“What if we don’t tell him until we meet them? Then we’ll know if we should even bother. If they don’t want anything to do with us, we can keep quiet about it. If they want a relationship, then we deal with that when it comes.” It made sense to me. But there was another question we needed to answer first. “My concern is . . . do we want to do this? Do we want to even go there?”

Camille braked sharply as she was pulling out of the spot. She eased the car back next to the curb, disappointing a driver who had been waiting for the spot. He honked, but drove past.

“You think maybe we shouldn’t? I thought you’d be beating down the door.” She put the car in Park and turned to me.

I shrugged, not knowing quite how to phrase my thoughts. “I thought I would be too, but now that we’re facing this as an actual possibility, the prospects of this ending well . . . let’s just say I’m not feeling the rosy scenarios I envisioned all these years. I just don’t want us to have any regrets.”

She pressed her lips together for a moment, staring at the steering wheel. Then, quietly, she put her hand on mine. “Part of me wants to say fuck it. We don’t need them. But we know that Mother never knew she had half brothers and sisters. She never knew we had cousins. She didn’t even know her mother was alive. Don’t we owe it to her memory to find out what we can? To forge a link with her past, if it’s meant to be?”

It made sense when she put it that way. “I suppose. We still have to tell Menolly. She’ll no doubt have an opinion on all of this.”

Camille shuddered. “I’m not sure if I want to hear her opinion, but you’re right. Okay, so what next?”

“What say we drive by the Farantino Building, take a look at it, then go wait for Menolly to come home. We can’t very well call . . . what are their names?”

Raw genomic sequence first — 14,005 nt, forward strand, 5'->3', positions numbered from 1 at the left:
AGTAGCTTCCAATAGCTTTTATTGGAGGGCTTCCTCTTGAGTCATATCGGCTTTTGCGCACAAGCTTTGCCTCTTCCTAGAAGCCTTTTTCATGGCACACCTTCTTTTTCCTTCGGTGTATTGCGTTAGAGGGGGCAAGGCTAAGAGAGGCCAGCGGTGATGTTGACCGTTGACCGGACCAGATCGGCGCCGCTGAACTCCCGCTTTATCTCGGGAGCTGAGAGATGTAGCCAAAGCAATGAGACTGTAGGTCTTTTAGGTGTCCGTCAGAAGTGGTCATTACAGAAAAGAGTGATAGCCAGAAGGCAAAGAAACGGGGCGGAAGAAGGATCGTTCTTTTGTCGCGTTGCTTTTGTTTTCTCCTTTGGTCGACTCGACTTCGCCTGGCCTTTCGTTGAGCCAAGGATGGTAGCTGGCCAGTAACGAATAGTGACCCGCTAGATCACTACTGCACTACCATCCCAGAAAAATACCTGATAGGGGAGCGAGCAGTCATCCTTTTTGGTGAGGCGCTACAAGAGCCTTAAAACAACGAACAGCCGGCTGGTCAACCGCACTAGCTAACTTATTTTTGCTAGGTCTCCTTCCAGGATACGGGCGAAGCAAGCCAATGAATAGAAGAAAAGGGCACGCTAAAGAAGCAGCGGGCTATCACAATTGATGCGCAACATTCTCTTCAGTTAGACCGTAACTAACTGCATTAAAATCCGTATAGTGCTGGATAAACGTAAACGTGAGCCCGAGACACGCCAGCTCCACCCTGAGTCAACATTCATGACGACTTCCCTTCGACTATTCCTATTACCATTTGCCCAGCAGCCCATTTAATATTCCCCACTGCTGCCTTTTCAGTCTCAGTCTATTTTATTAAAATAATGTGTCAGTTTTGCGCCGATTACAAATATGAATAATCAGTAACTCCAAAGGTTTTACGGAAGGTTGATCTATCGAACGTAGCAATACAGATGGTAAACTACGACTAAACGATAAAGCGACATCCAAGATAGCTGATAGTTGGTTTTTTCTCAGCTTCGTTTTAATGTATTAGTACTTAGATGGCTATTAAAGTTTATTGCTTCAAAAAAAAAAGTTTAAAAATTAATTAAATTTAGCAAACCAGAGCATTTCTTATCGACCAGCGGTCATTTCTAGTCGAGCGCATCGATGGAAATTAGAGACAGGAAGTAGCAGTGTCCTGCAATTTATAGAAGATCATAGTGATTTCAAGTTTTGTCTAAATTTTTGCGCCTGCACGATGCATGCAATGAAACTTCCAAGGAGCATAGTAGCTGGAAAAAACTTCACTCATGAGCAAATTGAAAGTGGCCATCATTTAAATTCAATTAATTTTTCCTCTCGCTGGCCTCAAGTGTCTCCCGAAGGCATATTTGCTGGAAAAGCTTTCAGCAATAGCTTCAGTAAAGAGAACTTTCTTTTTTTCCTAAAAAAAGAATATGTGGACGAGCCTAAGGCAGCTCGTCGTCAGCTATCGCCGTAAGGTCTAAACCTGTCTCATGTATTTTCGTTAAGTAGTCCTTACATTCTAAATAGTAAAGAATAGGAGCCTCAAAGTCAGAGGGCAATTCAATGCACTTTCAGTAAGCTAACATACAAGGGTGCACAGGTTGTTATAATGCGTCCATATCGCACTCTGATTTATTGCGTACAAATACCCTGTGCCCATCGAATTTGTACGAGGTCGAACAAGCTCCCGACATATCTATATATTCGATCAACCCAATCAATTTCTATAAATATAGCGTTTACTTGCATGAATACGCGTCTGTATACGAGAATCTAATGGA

“Hester and Daniel.”

“We can’t very well call them this late, can we?” I glanced at the clock. It was going on eleven o’clock already, and even though our bedtime was usually well after midnight, that didn’t mean everybody else stayed up as late.

With a silent nod, Camille pulled back out of the parking space, and we were off.

• • •

The streets were empty as we eased into another parking space, this time across from the Farantino Building. Brick, it was six stories high from the looks of it. For some reason, I’d expected a skyscraper, tall with chrome and glass, but that wouldn’t make sense if it had been built over a hundred years ago.

The building held a brooding old-world charm, almost gothic in nature. The brick was weathered and in some places had eroded away. A ledge between the fifth and sixth stories sported a circle of gargoyles guarding the building. I gazed at the line of stone statues, wondering if any others besides Astralis and Mithra had been actual Cryptos. Were any of them up there now, watching our car, silently perched there in constant observation?

The thought made me vaguely angry. What we’d been taught about gargoyles didn’t jibe with the reality. I wondered why our father had never seemed concerned. He had to have known about the treatment of the granticular gargoyles, considering he was privy to government intelligence. And he’d always been so antislavery. Turning a blind eye to the enforced servitude of Astralis and his kind was yet another contradiction in our father’s nature.

Camille unfastened her seat belt and slid out the driver’s side. I followed, leaning on the top of the car. We stared at the building, waiting for a sign. For something . . . anything . . . to happen.